Review: Curated by Meredith Monk – Phil Kline’s NOT OK, with Jim Jarmusch


When: Wednesday April 5, 2017 at 8pm
Where: Roulette

The name of New York composer Phil Kline is synonymous with the global cult Unsilent Night – the annual one night in December public artwork, which invites members of the public to collaborate in a street performance combining boomboxes and shared soundtracks.

The sum of the parts of Kline is one part rock musician, (having co-founded the band Del-Byzanteens with filmmaker and composer/musician Jim Jarmusch), one part performance artist, and one part classical music composer. Kline is an artist who crosses multiple boundaries bringing his diverse immersions in literature, theater, and the visual arts to progress meanings and sound worlds of what we call avant-garde music. At a concert at Brooklyn’s regarded venue Roulette showcasing Kline’s concert and multi-media works (2005–2017), the Meredith Monk curated evening brought two sets of Kline’s signature streams of creativity.  The first set detailed text-inspired vocal music and piano music and the second delivered a filmic soundscape.

Kline’s program notes informed the audience of the decisions behind the dense poetic and prosaic text choices inspiring his vocal set. The excerpts included pieces from his opera in progress on Nikola Tesla, to film scripts featuring Joan Crawford. Kline’s vocal writing hovers on the precipice of recitative and cabaret song. The vocal lines hinge on sparse chord-based accompaniments with limited harmonic journeys. The accompaniments principally piano based, also offered augmentation opportunities from the viola and marimba for three songs.

The transparent quality of the writing places more pressure on the vocalist to deliver the text and the dramatic arc. Mezzo–soprano Jacqueline Horner – Kwiatek was not ideally cast. Horner-Kwiatek’s light voice, while bell-like in tone, shies from vibrato, especially in her higher tessitura. Kline’s compositional approach, the grimy intentionality of his chosen texts combined with the requisite characterization of the imposing Joan Crawford, would, perhaps, be better served by a cabaret singer, rock singer or a singing actress. Think Ute Lemper, meets Regina Spektor, meets Bjork.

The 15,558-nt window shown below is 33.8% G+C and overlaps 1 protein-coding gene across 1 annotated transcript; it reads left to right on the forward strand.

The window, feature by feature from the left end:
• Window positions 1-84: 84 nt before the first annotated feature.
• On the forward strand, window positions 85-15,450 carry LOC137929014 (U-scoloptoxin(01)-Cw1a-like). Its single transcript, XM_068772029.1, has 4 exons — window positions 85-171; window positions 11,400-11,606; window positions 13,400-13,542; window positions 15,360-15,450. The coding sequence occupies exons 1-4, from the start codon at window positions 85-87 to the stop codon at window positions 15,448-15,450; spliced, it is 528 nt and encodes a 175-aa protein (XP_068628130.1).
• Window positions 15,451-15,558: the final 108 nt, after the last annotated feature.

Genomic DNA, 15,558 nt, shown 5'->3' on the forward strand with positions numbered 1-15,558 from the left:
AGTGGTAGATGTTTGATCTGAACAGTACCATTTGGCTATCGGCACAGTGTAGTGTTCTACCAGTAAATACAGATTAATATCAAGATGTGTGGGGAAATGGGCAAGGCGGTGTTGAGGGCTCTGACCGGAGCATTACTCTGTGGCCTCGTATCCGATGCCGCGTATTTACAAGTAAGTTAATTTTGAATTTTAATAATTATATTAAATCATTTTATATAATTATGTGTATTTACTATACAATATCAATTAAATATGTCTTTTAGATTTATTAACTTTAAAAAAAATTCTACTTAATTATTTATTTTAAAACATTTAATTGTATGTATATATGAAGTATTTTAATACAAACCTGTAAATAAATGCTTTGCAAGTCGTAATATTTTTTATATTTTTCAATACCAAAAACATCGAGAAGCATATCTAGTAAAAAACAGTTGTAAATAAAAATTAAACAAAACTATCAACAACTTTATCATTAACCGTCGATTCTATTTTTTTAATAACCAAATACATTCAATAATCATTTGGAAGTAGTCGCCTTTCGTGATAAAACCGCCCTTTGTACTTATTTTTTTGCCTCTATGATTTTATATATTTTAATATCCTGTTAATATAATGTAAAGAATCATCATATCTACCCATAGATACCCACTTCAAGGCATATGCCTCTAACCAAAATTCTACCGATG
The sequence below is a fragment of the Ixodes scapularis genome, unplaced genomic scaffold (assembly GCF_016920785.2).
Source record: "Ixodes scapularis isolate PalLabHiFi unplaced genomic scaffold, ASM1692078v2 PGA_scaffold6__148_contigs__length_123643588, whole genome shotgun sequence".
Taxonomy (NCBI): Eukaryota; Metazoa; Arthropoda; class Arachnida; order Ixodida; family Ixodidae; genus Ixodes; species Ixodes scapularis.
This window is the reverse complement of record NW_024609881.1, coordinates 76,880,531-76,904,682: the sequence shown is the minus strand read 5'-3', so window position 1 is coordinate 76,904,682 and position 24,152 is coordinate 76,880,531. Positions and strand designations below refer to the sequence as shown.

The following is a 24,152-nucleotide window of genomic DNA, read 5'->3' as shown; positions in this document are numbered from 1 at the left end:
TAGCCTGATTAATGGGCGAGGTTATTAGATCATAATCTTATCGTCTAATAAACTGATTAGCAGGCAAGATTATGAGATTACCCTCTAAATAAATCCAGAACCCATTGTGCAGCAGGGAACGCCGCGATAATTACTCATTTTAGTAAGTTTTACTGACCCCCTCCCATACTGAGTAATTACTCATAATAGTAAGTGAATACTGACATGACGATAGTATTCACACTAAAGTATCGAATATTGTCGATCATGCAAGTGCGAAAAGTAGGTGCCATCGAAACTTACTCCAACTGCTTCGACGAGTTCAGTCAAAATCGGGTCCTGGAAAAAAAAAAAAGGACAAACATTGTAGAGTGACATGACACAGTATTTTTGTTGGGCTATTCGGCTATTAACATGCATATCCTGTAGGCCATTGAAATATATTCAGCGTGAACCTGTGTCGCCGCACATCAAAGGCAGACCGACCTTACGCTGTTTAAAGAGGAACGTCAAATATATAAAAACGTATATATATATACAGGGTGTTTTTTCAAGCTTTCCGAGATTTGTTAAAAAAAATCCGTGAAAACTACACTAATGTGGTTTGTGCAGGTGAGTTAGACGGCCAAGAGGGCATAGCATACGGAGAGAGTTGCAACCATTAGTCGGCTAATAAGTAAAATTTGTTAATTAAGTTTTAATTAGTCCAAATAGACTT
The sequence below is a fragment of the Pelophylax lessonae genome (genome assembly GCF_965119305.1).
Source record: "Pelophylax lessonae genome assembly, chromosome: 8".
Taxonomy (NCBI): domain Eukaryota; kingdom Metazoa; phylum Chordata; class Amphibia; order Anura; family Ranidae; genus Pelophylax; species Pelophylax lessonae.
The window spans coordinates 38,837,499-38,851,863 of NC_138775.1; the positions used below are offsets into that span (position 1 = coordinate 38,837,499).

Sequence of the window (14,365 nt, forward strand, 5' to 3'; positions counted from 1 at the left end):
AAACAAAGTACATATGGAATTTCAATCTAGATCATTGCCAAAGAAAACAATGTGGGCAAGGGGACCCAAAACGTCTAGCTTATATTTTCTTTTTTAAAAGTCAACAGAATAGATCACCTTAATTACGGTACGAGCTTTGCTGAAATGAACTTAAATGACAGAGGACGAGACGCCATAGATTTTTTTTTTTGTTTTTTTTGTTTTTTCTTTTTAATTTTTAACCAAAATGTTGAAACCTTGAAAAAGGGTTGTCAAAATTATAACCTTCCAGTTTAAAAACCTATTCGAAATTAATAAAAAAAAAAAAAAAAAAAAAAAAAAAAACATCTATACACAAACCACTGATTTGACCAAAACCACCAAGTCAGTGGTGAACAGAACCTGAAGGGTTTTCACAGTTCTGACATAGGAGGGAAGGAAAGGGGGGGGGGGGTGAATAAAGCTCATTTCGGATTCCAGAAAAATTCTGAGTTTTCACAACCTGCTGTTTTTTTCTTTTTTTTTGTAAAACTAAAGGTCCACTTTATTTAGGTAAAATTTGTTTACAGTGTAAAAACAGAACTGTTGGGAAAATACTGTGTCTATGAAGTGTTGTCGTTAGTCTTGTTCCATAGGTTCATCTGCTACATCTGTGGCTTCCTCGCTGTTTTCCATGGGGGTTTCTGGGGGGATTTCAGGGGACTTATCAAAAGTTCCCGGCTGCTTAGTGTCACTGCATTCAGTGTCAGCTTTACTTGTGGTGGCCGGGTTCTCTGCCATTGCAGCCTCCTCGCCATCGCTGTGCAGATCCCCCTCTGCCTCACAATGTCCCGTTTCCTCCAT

After the text based focus of the first half, Kline’s signature boom boxes pinned the base of a soundscape + silent film montage in an improvisational and industrial musical setting focusing on Kline and Jim Jarmsuch on guitars, with David Cossin on drum-kit.  Each artist contributed to a carpet of distortions, playbacks, effects, avant-garde techniques and cross feeds inspired by and in collaboration with an edited, black and white edited footage of Thomas Edison’s shots of New York.  This was a threshold experience that demonstrated through the application of music articulated how the color gray can be experienced and felt.


About Author

Xenia Hanusiak is a cultural journalist and critic, essayist, poet, writer for stage, and festival curator whose work is published and performed across the globe. Informed by her practice as an opera singer and scholar, Xenia has given the world and country premieres of some of the most influential composers of our time including Kaija Saariaho, John Harbison, Elena Kats-Chernin and Zhang Xiaofu for some of the world’s leading festivals including the Next Wave Festival, (New York), Kennedy Center (Washington), Singapore Arts Festival, Gruppo Aperto Musica Oggi (Florence) and Beijing Music Festival. She holds a PhD in Creative Writing & Literature and, is a visiting scholar at Columbia University (New York), Peking University and Kookmin University (Korea). Her works for the stage include: the play Ward B; Un_labelled (Elena Kats-Chernin, Young Peoples’ Chorus of New York City); the libretto A thousand doors, a thousand windows (Melbourne International Arts Festival, Singapore Arts Festival); Earth Songs (Homart Theatre) and the dramatic monologue, The MsTaken Identity (Adelaide Festival of Arts/Australian String Quartet). Recent journalism publications include contributions on Laurie Anderson, Marina Abramovic, Anri Sala, Philippe Parreno, singers Dawn Upshaw, Kiri Te Kanawa, Leonard Cohen, composers Tan Dun, Nikko Mulhy, Lisa Gerrard and writers Clarice Lispector and Rita Dove.

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